55-Word Review of “Black Panther: Wakanda Forever” [SPOILER-FREE]

The nuclear family blows up

A memorial interrupted by a war film. Whether this is an epic will depend on how it fades into (Marvel) film history. If it’s not, it’s not because of a lack of trying by writer-director Ryan Coogler and co-writer Joe Robert Cole. Marvel’s ability to acknowledge fans and critics simultaneously is quite extraordinary and remarkable. #BlackPantherWakandaForever

Rainy Days And Mondays Always Get Me Down: Fear And Loathing As Midterms Approach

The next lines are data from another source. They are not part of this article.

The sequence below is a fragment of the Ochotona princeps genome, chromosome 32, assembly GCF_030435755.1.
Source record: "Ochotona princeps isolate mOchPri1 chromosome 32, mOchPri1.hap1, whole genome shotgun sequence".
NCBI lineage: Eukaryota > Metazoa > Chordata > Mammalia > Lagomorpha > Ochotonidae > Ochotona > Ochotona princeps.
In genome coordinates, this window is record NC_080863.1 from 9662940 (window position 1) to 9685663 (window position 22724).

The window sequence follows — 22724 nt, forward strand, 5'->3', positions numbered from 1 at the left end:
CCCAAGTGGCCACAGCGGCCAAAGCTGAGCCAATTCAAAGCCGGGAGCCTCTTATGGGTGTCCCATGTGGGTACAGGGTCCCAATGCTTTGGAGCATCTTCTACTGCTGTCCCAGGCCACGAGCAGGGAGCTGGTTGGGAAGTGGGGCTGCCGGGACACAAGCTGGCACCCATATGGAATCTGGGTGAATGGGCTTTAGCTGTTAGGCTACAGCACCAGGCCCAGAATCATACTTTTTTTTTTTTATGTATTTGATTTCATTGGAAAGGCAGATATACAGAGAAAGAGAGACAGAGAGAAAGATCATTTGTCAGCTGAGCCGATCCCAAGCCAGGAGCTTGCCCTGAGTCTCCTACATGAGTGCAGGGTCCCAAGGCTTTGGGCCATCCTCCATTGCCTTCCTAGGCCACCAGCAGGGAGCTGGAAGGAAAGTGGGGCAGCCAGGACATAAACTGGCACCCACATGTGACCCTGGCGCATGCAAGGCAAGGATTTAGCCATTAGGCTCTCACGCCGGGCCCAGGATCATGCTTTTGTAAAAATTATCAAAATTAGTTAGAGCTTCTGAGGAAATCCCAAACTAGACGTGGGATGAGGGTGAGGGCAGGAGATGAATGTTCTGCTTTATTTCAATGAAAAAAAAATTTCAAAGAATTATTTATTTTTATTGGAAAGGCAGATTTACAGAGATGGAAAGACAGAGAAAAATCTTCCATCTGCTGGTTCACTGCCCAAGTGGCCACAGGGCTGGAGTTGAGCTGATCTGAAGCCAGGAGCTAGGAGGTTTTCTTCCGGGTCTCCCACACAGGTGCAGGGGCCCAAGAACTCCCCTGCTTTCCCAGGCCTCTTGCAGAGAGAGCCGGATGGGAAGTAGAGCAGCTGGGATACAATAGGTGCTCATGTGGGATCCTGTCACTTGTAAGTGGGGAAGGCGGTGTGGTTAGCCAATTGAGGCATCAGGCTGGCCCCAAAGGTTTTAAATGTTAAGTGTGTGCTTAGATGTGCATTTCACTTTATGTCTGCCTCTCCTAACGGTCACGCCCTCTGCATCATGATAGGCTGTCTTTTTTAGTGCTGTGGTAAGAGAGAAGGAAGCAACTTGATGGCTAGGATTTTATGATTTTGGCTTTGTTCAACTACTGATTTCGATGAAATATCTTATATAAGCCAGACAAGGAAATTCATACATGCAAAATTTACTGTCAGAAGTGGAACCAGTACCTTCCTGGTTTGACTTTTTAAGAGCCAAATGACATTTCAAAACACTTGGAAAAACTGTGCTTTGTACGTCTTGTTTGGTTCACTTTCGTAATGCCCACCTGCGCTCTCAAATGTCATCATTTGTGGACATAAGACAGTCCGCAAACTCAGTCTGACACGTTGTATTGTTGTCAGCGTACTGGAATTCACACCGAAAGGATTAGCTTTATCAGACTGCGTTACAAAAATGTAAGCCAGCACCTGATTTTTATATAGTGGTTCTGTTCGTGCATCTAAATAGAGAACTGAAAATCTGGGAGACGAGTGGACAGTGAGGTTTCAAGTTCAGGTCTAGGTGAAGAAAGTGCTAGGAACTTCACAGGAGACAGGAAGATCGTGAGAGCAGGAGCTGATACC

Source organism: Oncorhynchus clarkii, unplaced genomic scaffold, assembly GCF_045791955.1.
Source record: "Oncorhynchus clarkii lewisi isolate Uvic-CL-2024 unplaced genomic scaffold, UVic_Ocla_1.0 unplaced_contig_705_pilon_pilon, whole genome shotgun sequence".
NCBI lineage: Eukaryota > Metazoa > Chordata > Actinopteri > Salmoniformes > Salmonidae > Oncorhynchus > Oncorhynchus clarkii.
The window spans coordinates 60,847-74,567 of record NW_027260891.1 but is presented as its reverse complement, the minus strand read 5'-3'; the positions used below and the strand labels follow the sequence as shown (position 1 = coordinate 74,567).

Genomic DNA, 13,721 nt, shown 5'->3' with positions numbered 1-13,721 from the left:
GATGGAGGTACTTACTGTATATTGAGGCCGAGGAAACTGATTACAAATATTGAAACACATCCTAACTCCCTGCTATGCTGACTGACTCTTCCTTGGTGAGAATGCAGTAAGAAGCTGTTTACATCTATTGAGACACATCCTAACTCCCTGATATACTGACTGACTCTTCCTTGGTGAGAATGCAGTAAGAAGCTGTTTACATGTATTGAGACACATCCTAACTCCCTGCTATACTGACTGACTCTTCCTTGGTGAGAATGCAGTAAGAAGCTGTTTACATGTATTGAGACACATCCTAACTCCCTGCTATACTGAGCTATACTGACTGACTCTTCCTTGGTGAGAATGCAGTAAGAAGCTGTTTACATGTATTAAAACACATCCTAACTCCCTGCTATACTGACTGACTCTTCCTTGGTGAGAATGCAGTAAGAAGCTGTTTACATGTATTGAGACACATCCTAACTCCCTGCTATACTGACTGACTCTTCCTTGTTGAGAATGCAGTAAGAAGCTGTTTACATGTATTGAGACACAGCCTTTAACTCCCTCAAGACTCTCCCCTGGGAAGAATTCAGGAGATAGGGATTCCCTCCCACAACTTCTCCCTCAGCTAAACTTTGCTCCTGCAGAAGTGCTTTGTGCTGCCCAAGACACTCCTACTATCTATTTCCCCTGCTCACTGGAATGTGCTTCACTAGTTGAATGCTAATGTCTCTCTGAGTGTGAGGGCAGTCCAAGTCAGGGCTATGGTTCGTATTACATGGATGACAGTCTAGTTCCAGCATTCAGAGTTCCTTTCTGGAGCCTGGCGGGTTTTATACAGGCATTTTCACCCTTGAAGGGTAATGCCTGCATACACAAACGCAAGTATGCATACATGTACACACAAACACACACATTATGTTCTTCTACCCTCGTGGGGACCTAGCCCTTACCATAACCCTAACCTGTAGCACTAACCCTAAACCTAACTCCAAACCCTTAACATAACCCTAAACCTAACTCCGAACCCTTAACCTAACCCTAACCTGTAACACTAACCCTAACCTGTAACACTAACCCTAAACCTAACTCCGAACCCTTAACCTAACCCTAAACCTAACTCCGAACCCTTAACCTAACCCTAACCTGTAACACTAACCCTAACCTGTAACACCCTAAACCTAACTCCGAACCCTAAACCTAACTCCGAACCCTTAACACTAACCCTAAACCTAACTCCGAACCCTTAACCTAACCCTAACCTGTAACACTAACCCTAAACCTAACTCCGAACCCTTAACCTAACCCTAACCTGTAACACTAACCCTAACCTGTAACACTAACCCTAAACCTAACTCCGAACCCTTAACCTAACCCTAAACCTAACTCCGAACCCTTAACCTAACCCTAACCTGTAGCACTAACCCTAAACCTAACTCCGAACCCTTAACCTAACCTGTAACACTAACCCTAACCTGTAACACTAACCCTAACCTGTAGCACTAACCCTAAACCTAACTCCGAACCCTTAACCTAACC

So it’s too early in the morning to worry about whether this post will be an example of good writing. I’m watching (listening, really, to) Vigilante, Greg Palast’s new documentary on Georgia voting suppression while I’m updating my blog.

This post-Halloween pre-dawn screening is an appropriate end to a frightening weekend. Tiffany Cross is fired from MSNBC on Friday for directly confronting our enemies and unapologetically using late-’60s-style Black activist language in doing so. A Yale academic conference spends two days directly linking American white-supremacist history to what Palast is outlining in my ears. In my New Jersey hometown, the-used-to-be-a-ghetto Newark, former Black nationalists cry out in the Newark Public Library for us to vote because, as I’ve heard them say all my life, it’s the only way to stop the coming fascist tide. Meanwhile, some of my Dee Cee folks are decrying the choice between, as one of them calls it, Fascism and Fascism Lite.